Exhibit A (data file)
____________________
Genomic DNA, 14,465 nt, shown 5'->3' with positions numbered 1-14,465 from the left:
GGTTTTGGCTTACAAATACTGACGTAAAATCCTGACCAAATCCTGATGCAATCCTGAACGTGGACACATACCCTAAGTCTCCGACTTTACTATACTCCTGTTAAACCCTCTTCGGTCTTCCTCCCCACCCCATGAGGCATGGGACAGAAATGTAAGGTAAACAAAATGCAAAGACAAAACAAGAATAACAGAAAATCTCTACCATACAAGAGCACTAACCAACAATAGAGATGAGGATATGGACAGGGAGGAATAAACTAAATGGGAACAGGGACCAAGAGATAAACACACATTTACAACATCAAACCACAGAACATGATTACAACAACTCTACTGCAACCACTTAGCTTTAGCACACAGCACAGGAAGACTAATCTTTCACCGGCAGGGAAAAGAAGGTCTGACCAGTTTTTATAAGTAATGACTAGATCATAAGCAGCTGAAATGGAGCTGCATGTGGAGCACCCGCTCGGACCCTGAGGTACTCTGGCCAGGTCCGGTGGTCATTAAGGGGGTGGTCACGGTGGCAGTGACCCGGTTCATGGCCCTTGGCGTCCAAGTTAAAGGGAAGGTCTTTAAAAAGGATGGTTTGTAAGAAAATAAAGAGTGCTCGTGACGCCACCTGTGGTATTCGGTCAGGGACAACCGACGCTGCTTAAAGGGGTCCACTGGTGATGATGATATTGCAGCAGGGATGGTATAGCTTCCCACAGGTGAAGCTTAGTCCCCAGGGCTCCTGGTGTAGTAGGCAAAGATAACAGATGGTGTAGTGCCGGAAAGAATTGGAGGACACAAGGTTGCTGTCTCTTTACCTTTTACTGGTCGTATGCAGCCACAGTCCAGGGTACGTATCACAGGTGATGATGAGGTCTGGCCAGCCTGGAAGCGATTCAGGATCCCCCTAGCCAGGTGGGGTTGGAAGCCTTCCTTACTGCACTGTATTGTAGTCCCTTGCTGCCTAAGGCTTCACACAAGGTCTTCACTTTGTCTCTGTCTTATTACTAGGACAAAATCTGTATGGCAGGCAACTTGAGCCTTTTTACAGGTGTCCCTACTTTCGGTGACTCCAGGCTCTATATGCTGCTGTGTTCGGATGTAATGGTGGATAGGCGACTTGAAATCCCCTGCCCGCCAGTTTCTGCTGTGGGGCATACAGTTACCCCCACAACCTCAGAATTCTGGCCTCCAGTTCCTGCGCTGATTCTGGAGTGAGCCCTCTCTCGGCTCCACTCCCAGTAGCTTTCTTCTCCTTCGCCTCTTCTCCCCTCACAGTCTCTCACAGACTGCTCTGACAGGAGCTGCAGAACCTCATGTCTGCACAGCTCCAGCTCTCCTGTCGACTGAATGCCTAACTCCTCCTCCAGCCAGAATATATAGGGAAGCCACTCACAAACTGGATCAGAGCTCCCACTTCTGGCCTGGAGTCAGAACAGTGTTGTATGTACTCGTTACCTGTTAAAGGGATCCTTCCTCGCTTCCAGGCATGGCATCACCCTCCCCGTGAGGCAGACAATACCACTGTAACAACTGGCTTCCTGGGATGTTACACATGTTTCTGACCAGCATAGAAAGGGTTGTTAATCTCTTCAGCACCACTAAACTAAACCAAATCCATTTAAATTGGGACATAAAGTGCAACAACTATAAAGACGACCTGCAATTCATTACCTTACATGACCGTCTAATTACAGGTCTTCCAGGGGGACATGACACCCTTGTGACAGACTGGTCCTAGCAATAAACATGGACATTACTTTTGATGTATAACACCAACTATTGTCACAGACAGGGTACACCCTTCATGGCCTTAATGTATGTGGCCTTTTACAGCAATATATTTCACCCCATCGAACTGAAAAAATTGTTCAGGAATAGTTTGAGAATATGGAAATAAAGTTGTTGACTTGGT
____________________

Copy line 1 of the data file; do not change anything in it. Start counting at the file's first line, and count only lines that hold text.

Genomic DNA, 14,465 nt, shown 5'->3' with positions numbered 1-14,465 from the left: